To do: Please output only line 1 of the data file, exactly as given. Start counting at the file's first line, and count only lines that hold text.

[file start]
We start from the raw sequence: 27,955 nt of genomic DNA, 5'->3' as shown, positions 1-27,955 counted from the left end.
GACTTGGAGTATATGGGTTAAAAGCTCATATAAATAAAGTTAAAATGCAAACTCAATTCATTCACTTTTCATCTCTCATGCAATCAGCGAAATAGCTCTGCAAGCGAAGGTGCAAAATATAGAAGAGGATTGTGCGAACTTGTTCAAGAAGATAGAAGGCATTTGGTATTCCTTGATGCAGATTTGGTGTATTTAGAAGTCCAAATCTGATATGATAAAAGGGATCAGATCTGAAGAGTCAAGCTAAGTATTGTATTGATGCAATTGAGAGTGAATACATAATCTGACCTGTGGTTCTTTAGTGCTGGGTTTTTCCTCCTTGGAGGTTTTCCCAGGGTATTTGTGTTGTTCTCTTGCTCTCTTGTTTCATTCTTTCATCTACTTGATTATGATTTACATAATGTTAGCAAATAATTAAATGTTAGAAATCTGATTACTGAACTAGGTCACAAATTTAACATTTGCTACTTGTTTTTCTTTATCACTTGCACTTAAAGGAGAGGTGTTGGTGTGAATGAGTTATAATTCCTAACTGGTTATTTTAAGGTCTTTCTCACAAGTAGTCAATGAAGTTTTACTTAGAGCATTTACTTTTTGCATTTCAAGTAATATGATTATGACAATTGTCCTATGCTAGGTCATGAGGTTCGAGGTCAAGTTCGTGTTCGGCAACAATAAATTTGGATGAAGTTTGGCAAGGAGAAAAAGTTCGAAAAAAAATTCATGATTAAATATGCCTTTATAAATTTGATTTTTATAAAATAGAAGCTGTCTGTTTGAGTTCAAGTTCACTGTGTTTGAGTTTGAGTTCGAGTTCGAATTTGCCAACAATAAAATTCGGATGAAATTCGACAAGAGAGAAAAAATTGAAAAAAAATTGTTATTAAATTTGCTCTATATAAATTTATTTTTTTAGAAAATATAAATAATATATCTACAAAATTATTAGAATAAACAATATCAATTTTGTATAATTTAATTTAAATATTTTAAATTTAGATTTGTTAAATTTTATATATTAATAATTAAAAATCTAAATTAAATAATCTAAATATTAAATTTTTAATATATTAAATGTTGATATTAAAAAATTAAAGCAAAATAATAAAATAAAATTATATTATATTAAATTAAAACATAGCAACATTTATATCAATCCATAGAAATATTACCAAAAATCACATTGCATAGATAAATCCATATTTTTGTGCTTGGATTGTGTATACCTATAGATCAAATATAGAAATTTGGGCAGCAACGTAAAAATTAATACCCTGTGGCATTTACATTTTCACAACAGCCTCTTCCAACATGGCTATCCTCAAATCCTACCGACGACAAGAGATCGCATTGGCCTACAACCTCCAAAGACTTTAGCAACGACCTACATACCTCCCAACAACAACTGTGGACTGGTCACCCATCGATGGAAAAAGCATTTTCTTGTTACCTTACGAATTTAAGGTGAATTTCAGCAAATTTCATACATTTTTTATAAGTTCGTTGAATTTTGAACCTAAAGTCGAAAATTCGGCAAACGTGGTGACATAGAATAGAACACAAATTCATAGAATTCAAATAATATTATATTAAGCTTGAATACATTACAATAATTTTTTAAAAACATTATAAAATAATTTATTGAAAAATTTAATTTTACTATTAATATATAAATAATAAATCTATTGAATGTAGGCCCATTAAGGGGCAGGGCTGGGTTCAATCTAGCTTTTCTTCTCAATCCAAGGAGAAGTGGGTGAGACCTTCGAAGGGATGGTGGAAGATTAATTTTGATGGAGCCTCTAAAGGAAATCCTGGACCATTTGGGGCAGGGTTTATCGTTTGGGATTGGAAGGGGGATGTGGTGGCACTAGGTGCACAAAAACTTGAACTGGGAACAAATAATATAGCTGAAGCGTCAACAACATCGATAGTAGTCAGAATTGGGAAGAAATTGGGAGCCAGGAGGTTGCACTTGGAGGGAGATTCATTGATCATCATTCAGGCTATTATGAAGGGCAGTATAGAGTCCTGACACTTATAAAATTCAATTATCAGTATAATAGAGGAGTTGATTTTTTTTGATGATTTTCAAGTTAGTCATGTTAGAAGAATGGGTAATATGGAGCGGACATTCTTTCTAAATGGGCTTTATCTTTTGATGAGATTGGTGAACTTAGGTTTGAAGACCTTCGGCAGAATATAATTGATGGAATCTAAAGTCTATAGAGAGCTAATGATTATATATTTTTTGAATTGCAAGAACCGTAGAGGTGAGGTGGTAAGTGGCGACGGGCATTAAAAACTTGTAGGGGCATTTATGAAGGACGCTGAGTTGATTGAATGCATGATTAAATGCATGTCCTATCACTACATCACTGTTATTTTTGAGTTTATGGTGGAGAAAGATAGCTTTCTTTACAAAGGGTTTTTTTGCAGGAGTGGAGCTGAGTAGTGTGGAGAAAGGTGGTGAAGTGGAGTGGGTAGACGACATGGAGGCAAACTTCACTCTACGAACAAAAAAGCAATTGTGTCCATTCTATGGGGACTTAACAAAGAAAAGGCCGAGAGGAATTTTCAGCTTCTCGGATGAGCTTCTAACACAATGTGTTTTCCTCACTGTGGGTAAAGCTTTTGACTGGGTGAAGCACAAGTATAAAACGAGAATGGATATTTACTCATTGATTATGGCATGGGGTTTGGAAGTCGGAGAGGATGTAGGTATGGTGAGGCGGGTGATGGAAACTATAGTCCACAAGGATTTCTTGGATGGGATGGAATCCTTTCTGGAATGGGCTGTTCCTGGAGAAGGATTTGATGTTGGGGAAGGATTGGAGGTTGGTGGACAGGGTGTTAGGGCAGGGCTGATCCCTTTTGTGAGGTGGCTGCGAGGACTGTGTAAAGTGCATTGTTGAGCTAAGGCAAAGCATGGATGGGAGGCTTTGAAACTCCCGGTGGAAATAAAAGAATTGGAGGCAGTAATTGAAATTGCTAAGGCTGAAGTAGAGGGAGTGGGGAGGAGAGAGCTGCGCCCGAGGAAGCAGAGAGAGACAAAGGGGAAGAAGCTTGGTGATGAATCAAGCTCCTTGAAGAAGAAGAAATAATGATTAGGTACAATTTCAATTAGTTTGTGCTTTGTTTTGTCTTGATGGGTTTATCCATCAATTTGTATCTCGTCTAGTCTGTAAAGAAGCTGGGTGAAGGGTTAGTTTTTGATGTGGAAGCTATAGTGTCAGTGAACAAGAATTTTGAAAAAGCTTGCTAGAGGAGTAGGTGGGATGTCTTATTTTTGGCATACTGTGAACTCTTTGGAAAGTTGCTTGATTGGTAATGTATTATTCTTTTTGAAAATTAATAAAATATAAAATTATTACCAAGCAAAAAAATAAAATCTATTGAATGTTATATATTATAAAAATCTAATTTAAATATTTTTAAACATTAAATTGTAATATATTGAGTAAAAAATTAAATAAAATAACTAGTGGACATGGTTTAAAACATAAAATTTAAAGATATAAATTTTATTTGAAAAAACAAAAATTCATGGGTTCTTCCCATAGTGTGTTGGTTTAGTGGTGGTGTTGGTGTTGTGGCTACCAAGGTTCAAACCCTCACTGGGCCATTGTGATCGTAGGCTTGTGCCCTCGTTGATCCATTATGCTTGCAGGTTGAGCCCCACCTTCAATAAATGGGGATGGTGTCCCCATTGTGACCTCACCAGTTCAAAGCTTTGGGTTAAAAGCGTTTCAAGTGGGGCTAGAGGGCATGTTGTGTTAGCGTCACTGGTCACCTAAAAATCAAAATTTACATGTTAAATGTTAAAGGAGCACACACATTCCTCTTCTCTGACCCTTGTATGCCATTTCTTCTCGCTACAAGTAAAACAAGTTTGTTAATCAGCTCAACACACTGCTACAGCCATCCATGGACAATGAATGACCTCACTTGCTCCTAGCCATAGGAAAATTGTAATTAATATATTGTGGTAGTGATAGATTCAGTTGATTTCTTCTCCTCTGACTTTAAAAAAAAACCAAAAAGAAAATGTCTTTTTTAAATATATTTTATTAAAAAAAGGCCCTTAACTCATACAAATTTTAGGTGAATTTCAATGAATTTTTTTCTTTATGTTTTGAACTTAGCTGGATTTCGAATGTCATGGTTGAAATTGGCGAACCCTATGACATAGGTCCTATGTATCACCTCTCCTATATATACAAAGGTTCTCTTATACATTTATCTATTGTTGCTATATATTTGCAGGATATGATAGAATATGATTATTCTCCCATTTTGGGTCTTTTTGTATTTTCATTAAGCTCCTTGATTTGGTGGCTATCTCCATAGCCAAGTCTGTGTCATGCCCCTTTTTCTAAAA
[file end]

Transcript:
We start from the raw sequence: 27,955 nt of genomic DNA, 5'->3' as shown, positions 1-27,955 counted from the left end.